Childhood’s End concluded last night with the most surreal of the series’ three installments, “The Children.” We knew from the start that this utopia thing wasn’t going to end well, thanks to Milo’s this-is-the-end opening speech. But the race to the finish is much worse than what anyone on Earth ever imagined.

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Spoilers!

Kids who were born just before and after the Overlords’ arrival are now toddlers and tweens, and they’ve rapidly evolved. They have enhanced abilities, including telekinesis, and their remarkable minds are all attuned to one focal point: little Jennifer Greggson. Dad Jake and Mom Amy are freaked out by their pigtailed Chosen One, so they pack up and move to New Athens—the only real city left on Earth, and the only place where art and creativity still exist.

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But a change of scenery doesn’t solve anything, and neither do probing questions from Milo, who has devoted himself to studying how the children have changed. He also hasn’t given up his own boyhood dream of traveling to the Overlords’ home planet—an 80-year journey there and back, he figures. Rachel very reluctantly agrees to help him stow away on an Overlord ship filled with vacuum-packed animals, realizing that he won’t be dissuaded from what he thinks is an Earth-saving quest.

Ricky Stormgren turns down Karellen’s offer to spend fever-dream eternity in that luxury hotel room with his spectral first wife; instead, he chooses to succumb to his space crud on his farm, with Ellie by his side. RIP Ricky, you helped mislead everyone. Karellen looms large to reveal the big, fat, ugly truth: hey, utopia’s been rad, but it seems the Overlords have been doing the bidding of an even higher power all this time—and they’ll be plucking every kid from the surface of the planet to complete their mission. Sorry, Moms and Dads!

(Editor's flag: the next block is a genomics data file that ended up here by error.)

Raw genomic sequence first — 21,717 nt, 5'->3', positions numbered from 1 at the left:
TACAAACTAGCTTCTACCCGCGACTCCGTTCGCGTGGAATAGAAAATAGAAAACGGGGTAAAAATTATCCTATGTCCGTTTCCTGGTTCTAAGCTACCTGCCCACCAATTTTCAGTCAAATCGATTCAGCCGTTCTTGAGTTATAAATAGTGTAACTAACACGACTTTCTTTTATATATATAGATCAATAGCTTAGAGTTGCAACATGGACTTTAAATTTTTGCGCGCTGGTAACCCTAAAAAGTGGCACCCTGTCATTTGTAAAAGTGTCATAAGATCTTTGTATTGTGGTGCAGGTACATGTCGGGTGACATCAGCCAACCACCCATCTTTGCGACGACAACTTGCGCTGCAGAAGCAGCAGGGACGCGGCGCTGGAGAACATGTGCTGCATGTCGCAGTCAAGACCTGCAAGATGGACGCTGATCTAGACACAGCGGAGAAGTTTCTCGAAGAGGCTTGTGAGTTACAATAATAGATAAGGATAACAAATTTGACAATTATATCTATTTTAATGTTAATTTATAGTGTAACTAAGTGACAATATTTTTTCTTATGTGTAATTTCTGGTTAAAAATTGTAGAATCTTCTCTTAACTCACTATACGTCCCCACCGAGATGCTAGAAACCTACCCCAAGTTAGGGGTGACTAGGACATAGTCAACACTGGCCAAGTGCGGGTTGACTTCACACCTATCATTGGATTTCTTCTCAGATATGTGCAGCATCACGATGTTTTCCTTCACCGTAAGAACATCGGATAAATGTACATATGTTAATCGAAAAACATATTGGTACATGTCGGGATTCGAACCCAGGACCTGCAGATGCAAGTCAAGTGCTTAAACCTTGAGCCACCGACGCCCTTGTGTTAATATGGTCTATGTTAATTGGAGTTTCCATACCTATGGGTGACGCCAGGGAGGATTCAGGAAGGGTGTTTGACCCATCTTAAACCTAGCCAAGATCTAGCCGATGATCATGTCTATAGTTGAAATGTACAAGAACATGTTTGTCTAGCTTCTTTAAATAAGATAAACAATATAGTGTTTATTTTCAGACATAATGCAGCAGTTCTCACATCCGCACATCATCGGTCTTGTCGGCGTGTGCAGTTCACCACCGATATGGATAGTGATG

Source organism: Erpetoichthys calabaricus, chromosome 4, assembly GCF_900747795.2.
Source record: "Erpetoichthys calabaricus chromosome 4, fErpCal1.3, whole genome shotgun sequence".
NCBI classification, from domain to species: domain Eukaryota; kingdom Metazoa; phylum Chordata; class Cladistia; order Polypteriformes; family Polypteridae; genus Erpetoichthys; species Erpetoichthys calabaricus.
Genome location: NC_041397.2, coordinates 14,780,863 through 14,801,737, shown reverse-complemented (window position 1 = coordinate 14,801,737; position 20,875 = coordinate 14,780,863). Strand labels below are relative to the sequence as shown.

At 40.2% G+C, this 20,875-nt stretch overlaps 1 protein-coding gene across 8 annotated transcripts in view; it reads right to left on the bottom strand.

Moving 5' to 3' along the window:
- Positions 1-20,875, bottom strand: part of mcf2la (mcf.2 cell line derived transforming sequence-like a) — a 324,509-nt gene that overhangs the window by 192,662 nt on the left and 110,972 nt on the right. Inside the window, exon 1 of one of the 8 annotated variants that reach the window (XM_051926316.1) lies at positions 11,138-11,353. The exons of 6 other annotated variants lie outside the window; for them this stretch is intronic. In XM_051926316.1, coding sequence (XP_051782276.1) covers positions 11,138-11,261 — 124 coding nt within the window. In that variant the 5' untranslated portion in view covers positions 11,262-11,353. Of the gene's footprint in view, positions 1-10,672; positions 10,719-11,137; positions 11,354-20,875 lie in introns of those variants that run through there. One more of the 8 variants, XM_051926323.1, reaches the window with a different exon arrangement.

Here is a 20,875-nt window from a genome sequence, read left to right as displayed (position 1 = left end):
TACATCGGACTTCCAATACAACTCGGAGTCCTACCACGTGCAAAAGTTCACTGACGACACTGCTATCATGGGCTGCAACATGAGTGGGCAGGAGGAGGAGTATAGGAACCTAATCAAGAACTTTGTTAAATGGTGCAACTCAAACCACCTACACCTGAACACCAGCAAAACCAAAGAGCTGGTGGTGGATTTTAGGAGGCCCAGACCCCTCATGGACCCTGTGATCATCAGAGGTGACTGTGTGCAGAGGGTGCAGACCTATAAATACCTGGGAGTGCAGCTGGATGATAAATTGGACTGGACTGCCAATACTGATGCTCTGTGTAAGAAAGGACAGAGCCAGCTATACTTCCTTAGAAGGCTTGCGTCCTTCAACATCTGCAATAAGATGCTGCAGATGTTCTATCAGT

Forty years in the future, Milo arrives on Planet Overlord and learns about the “Overmind,” the entity which has been controlling the Overlords for centuries. Humankind’s children have all been absorbed into the Overmind’s pulsing, disembodied collective consciousness, and when Milo returns to Earth, he finds no life—only emptiness and bones.

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The Overlords—who aren’t necessarily as evil as their appearance suggests, though their “hey, we’re just following orders” actions might be interpreted as such—offer to let him stay with them, but Milo would rather die as the planet disintegrates than be the only human left. As classical music plays—the sole remnant of human culture the Overlords have agreed to preserve—Earth collapses into itself.

“It is done,” Karellen announces, before presumably steering his ship in the direction of whatever unsuspecting world he’ll be sent to “supervise” next.

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Top photo by: Ben King/Syfy